Chiavacci says early in 2005 he sold off high-yield bonds for clients as the spread to treasuries got smaller. "And we've dramatically reversed our exposure to REITs," he says. In fixed income, "municipal bonds are very attractive versus taxable bonds for taxpaying investors," and in stocks, Chiavacci likes "the bluest of the blue chips." He says: "What's attractive today are the very high quality."


Head of Florida,
JPMorgan Private Bank

"Asset allocation is at the heart of our conversations with clients," says Mark LaRoe, whose private bank caters to the ultrahigh net worth individual and family -- those having assets of $25 million or more.

LaRoe often encounters a lack of diversification among many wealthy people. "They may have concentrated positions if they sold a company for stock. Concentrated position is a great way to create wealth but a hard way to sustain wealth," LaRoe says.

JPMorgan Private Bank has pursued the trend of offering clients the broadest variety of investment options -- whether inside the bank or outside. "Years ago, there was not as much third-party investment. As we've evolved, we recognize that clients want best of class," says LaRoe. "We might not have the full share of a client's assets, but we want to be the first call."

LaRoe says his investors are becoming more interested in growth stocks, particularly pharmaceuticals.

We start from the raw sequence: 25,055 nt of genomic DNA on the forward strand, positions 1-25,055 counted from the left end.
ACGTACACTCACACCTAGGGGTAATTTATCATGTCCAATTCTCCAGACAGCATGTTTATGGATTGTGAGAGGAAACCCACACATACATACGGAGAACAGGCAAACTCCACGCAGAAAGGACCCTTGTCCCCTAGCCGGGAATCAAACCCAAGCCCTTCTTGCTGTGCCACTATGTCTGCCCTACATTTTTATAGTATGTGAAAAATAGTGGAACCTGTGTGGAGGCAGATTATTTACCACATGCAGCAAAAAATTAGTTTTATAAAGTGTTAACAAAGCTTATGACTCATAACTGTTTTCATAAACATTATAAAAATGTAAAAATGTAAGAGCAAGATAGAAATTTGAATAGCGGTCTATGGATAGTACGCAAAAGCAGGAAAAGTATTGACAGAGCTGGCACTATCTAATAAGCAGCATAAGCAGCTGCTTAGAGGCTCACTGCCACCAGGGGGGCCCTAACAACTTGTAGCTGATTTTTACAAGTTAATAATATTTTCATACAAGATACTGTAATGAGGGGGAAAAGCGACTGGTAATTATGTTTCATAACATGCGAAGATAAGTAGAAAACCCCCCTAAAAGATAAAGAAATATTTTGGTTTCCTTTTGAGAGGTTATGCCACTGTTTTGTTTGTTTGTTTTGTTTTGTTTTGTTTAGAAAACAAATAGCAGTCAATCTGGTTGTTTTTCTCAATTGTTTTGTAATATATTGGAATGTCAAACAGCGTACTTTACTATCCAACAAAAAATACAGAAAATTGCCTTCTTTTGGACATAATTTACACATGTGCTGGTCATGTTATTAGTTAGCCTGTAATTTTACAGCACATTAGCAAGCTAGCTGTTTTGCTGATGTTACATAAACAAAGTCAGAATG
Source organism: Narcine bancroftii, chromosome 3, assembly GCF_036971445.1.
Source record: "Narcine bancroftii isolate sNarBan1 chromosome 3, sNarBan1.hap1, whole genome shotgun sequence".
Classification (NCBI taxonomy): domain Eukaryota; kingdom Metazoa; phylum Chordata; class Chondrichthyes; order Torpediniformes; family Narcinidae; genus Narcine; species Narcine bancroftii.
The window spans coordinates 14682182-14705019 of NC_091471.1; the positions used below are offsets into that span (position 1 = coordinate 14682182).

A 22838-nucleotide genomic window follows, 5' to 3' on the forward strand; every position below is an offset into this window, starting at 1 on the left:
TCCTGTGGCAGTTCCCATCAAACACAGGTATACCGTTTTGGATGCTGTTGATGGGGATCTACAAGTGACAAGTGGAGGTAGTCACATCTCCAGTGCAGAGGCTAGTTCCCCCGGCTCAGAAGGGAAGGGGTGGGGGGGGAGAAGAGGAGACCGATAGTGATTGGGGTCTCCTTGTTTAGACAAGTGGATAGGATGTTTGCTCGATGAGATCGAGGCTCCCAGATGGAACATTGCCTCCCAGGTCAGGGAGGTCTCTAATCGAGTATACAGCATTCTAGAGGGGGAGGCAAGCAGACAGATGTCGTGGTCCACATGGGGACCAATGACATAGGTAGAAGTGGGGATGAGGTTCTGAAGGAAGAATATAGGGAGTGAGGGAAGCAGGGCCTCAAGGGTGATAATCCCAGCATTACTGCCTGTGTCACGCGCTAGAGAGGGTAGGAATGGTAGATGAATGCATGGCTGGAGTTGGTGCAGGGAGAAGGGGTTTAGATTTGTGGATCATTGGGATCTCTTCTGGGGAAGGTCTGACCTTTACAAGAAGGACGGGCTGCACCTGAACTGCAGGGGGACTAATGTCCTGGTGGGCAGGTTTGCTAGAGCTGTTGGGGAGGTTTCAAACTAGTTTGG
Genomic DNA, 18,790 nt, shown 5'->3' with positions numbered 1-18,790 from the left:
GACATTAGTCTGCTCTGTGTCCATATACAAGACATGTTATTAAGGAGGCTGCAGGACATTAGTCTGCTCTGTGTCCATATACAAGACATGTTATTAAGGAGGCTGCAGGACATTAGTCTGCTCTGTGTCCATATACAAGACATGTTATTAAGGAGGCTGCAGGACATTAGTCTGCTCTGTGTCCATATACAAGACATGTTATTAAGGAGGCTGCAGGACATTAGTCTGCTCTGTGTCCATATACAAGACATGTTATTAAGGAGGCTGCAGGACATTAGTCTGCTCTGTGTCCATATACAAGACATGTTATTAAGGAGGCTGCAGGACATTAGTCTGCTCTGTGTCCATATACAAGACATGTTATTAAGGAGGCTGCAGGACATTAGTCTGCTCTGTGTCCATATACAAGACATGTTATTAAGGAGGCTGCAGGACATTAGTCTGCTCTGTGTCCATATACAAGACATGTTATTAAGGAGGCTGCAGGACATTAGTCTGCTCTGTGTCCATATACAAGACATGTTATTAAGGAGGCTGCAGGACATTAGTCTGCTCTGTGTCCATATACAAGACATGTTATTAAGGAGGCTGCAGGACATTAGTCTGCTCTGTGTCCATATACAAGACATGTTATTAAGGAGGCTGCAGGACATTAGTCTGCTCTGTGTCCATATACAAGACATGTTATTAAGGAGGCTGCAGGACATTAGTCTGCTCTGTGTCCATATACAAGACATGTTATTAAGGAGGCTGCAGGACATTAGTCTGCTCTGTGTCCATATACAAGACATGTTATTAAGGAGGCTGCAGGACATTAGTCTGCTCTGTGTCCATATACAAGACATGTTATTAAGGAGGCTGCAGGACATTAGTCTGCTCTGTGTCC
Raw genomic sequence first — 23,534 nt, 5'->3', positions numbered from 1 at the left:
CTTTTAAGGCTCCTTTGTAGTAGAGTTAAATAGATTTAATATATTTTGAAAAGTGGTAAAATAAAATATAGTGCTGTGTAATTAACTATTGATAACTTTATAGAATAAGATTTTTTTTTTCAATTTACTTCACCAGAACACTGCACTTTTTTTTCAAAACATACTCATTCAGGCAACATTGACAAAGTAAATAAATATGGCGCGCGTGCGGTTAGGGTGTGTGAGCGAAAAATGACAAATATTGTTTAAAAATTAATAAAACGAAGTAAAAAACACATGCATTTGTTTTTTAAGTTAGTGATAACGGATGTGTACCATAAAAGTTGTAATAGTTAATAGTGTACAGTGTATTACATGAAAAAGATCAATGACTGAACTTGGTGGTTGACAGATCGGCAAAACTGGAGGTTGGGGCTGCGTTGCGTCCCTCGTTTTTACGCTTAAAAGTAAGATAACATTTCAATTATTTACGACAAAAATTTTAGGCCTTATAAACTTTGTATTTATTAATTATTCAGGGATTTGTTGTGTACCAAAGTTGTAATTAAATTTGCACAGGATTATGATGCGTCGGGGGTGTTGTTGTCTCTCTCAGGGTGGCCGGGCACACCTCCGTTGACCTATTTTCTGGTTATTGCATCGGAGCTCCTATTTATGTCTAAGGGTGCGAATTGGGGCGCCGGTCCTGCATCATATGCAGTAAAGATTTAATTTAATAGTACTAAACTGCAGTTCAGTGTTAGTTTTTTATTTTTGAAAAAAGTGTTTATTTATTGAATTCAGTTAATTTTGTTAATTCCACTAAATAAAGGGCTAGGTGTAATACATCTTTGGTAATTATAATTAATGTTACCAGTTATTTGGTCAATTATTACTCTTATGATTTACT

Fiduciary Trust International of the South
(a unit of Franklin Resources)

"We'll tell individuals whether a strategy will work or not. We'll do investment management, pay bills. We'll review estate plans and make recommendations and work in tandem with advisers," says Teresa Weintraub. "We try to be a part of the team."

The full-service trust company targets clients with at least $2 million to invest and offers individually managed accounts. "We develop asset allocation strategies and actually pick stocks and bonds," says Weintraub. "When a client invests over $2 million, they want you to invest for them. You're focusing more on the individual's needs and goals."

A client's primary point person at Fiduciary is the portfolio manager, she says, "and we encourage clients to talk to the portfolio managers as often as they want. It creates synergy and a relationship that will endure hopefully for generations," she says.